(NEXSTAR) — When you think of the heart of Colorado, maybe you think of its capital, Denver. Geographically speaking, maybe you think of the area slightly west of Colorado Springs or even Breckenridge.
Surprisingly, the center of Colorado’s population isn’t exactly close to any of these.
Since the first census in 1790, the U.S. Census Bureau has been calculating the “center of population” in the country. This is a point where an imaginary, flat, weightless, and rigid map of the U.S. would balance perfectly if everyone were of identical weight. It is the average location of where people in the U.S. live, according to the Census Bureau.
Data from the 2020 census found Hartville, Missouri, is the “heart” of America. Since 1980, Missouri towns have been the population centers, but the first-ever center in 1790 was in Maryland, just east of Baltimore.
In addition to calculating the center of population for the U.S., the Census Bureau is also able to calculate the “heart” of each state, including Colorado.
Based on the latest census, Colorado’s center of population is located at 39° 32′ 05″N 105° 11′ 07″W. That lands in a wooded area along Deer Creek Road in the Deer Creek Canyon area of Jefferson County, about 10 miles west of Columbine.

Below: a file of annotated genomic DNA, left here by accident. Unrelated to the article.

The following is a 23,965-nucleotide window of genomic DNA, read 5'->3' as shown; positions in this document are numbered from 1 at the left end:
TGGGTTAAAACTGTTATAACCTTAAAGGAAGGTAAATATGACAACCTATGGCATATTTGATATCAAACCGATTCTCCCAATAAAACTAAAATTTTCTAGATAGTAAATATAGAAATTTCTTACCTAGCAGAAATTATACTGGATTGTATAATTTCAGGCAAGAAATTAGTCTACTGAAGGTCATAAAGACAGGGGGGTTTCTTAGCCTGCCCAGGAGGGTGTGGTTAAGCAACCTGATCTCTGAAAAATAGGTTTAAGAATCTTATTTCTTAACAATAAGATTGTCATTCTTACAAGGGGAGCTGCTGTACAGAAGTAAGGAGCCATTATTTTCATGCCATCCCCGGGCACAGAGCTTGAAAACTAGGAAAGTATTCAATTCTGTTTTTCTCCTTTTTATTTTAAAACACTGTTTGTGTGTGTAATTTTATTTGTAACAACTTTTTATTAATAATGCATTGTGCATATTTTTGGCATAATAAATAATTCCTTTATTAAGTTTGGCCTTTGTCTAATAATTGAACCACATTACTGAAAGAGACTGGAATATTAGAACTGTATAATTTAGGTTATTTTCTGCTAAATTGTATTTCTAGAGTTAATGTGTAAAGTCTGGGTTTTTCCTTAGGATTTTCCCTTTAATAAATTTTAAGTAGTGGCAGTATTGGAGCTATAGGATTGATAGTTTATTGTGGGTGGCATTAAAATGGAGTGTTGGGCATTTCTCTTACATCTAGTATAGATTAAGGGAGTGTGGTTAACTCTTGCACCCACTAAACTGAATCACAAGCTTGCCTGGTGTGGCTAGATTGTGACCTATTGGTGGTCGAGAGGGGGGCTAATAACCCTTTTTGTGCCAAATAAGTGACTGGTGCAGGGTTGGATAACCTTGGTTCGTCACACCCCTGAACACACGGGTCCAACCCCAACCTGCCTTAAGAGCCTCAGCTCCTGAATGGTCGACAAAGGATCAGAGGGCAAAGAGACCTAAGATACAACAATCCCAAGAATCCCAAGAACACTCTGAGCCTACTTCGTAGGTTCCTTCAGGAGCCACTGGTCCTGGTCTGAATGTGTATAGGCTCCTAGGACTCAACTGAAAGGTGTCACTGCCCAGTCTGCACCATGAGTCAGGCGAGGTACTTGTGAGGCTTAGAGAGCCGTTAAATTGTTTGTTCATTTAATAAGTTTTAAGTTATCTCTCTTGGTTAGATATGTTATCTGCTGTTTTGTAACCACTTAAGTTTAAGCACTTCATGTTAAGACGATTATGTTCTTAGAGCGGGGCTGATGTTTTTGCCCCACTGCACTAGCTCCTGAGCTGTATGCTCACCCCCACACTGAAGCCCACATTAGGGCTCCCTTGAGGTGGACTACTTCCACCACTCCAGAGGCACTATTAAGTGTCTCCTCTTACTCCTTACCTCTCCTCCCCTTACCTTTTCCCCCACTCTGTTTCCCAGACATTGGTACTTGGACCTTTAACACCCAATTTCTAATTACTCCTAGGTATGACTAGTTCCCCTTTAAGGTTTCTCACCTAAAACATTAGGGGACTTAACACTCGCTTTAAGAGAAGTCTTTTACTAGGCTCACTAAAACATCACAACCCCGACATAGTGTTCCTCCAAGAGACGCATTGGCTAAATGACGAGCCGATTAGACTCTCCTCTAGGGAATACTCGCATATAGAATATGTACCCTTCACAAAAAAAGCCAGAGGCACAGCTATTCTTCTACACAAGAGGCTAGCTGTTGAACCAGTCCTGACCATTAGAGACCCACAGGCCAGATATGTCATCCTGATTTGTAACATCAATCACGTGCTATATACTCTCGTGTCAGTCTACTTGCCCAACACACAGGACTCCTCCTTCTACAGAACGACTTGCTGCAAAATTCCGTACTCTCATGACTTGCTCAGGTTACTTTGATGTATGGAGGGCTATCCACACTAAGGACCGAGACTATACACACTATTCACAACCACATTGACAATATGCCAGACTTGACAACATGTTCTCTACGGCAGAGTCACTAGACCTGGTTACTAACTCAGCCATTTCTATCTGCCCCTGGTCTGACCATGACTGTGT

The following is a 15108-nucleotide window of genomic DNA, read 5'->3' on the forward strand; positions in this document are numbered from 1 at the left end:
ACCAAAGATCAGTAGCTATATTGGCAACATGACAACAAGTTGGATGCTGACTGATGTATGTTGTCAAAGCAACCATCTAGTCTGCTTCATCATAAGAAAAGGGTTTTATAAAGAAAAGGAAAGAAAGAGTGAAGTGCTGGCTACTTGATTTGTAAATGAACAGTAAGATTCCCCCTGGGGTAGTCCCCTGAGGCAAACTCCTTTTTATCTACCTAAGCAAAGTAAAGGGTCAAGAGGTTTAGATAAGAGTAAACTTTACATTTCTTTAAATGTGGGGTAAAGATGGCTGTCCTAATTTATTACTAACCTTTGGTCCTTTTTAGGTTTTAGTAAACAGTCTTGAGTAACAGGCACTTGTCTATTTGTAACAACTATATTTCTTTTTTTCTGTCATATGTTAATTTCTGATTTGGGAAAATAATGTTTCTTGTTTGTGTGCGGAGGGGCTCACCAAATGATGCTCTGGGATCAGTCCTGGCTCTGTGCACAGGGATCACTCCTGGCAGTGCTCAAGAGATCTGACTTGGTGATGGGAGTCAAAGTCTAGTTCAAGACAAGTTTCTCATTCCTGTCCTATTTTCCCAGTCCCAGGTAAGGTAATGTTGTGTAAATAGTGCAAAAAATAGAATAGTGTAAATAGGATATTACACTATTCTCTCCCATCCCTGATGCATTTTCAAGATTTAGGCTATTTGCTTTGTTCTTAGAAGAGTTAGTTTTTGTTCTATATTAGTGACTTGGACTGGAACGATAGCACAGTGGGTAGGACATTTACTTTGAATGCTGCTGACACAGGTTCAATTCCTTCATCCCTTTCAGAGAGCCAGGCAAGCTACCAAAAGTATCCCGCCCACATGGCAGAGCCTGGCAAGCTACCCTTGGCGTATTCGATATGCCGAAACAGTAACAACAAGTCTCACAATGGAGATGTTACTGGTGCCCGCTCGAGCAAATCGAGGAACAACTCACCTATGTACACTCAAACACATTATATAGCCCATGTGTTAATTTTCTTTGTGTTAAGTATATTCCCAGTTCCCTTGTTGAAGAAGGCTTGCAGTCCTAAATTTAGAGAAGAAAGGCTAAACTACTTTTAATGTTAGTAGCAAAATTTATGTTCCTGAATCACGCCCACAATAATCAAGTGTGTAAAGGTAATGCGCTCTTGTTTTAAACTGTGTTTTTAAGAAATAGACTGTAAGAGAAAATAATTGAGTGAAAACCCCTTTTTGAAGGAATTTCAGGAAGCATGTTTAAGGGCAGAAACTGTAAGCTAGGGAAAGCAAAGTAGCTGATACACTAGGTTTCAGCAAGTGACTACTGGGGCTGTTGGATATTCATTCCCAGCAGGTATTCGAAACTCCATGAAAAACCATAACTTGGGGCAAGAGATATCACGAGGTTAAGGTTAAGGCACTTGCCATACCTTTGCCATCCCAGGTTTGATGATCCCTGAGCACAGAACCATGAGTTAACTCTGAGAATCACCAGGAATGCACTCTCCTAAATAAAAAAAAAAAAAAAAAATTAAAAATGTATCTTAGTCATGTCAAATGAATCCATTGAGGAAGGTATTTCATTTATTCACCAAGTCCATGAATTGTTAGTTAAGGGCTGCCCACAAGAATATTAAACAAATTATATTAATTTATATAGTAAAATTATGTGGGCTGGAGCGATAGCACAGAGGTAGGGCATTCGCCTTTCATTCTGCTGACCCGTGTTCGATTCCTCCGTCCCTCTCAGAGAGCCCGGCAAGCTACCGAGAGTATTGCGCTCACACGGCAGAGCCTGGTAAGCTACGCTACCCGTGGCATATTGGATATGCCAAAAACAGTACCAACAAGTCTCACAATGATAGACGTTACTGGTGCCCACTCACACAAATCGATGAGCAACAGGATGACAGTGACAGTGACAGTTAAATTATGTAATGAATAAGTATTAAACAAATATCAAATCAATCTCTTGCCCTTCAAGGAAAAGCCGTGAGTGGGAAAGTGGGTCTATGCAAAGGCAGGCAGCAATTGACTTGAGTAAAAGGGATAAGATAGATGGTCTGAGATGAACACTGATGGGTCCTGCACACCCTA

You can see the center of Colorado’s current population on the interactive map here:
The spot is not far from Fantasy Balloons, a balloon ride tour agency with a Littleton address. The municipality has a population of just under 45,000, Census data shows.
This is the farthest north Colorado’s center has been since the Census first tracked it in 1880.
That year, it was located at 39° 5′ 30.669″ N 105° 32′ 52.9998″ W, north of the La Salle Pass (which is the furthest west Colorado’s center has ever been). In the decades after, the center point moved east, then west, then northeast, before taking a larger step east to the Perry Park area in 1920.
By 1950, Census data shows that point moved north. Since then, it has largely remained in the same area. Regardless of its movement, the center of Colorado’s population has remained in the mountains.
You can view the progress of Colorado’s population center in the interactive map below.
It’s too soon to tell where Colorado’s next population center will be in 2030, though it will likely shift again.